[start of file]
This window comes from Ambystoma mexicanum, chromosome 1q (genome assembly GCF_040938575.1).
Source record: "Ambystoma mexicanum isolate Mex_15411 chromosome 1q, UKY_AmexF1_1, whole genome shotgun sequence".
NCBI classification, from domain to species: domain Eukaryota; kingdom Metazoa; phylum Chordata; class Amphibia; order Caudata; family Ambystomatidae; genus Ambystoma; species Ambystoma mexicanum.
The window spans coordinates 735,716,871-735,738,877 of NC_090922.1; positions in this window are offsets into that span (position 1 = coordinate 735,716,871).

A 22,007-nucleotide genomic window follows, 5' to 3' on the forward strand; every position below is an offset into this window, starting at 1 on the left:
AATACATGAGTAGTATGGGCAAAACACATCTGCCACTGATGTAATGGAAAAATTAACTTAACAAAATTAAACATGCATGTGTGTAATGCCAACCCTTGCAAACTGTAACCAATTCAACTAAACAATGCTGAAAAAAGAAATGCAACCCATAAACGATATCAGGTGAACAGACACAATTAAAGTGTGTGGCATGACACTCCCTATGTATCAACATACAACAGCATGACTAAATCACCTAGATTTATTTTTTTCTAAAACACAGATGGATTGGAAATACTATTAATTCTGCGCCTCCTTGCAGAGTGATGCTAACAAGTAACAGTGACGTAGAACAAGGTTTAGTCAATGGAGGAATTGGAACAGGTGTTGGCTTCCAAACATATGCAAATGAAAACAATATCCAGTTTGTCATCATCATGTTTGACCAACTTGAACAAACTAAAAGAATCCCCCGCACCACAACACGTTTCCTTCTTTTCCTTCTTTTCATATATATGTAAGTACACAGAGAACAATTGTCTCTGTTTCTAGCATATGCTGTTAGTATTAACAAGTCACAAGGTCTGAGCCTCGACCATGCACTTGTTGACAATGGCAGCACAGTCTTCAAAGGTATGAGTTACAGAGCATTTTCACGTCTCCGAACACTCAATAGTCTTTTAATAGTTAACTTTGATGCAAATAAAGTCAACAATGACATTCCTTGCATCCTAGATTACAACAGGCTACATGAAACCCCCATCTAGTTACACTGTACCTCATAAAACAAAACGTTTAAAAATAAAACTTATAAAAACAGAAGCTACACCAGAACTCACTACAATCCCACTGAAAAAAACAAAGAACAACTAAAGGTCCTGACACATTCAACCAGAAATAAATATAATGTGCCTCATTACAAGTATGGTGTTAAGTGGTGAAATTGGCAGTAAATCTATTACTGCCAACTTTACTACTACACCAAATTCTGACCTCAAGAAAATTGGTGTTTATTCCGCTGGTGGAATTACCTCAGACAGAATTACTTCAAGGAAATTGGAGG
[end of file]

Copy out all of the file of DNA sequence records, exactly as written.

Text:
This window comes from Ambystoma mexicanum, chromosome 1q (genome assembly GCF_040938575.1).
Source record: "Ambystoma mexicanum isolate Mex_15411 chromosome 1q, UKY_AmexF1_1, whole genome shotgun sequence".
NCBI classification, from domain to species: domain Eukaryota; kingdom Metazoa; phylum Chordata; class Amphibia; order Caudata; family Ambystomatidae; genus Ambystoma; species Ambystoma mexicanum.
The window spans coordinates 735,716,871-735,738,877 of NC_090922.1; positions in this window are offsets into that span (position 1 = coordinate 735,716,871).

A 22,007-nucleotide genomic window follows, 5' to 3' on the forward strand; every position below is an offset into this window, starting at 1 on the left:
AATACATGAGTAGTATGGGCAAAACACATCTGCCACTGATGTAATGGAAAAATTAACTTAACAAAATTAAACATGCATGTGTGTAATGCCAACCCTTGCAAACTGTAACCAATTCAACTAAACAATGCTGAAAAAAGAAATGCAACCCATAAACGATATCAGGTGAACAGACACAATTAAAGTGTGTGGCATGACACTCCCTATGTATCAACATACAACAGCATGACTAAATCACCTAGATTTATTTTTTTCTAAAACACAGATGGATTGGAAATACTATTAATTCTGCGCCTCCTTGCAGAGTGATGCTAACAAGTAACAGTGACGTAGAACAAGGTTTAGTCAATGGAGGAATTGGAACAGGTGTTGGCTTCCAAACATATGCAAATGAAAACAATATCCAGTTTGTCATCATCATGTTTGACCAACTTGAACAAACTAAAAGAATCCCCCGCACCACAACACGTTTCCTTCTTTTCCTTCTTTTCATATATATGTAAGTACACAGAGAACAATTGTCTCTGTTTCTAGCATATGCTGTTAGTATTAACAAGTCACAAGGTCTGAGCCTCGACCATGCACTTGTTGACAATGGCAGCACAGTCTTCAAAGGTATGAGTTACAGAGCATTTTCACGTCTCCGAACACTCAATAGTCTTTTAATAGTTAACTTTGATGCAAATAAAGTCAACAATGACATTCCTTGCATCCTAGATTACAACAGGCTACATGAAACCCCCATCTAGTTACACTGTACCTCATAAAACAAAACGTTTAAAAATAAAACTTATAAAAACAGAAGCTACACCAGAACTCACTACAATCCCACTGAAAAAAACAAAGAACAACTAAAGGTCCTGACACATTCAACCAGAAATAAATATAATGTGCCTCATTACAAGTATGGTGTTAAGTGGTGAAATTGGCAGTAAATCTATTACTGCCAACTTTACTACTACACCAAATTCTGACCTCAAGAAAATTGGTGTTTATTCCGCTGGTGGAATTACCTCAGACAGAATTACTTCAAGGAAATTGGAGG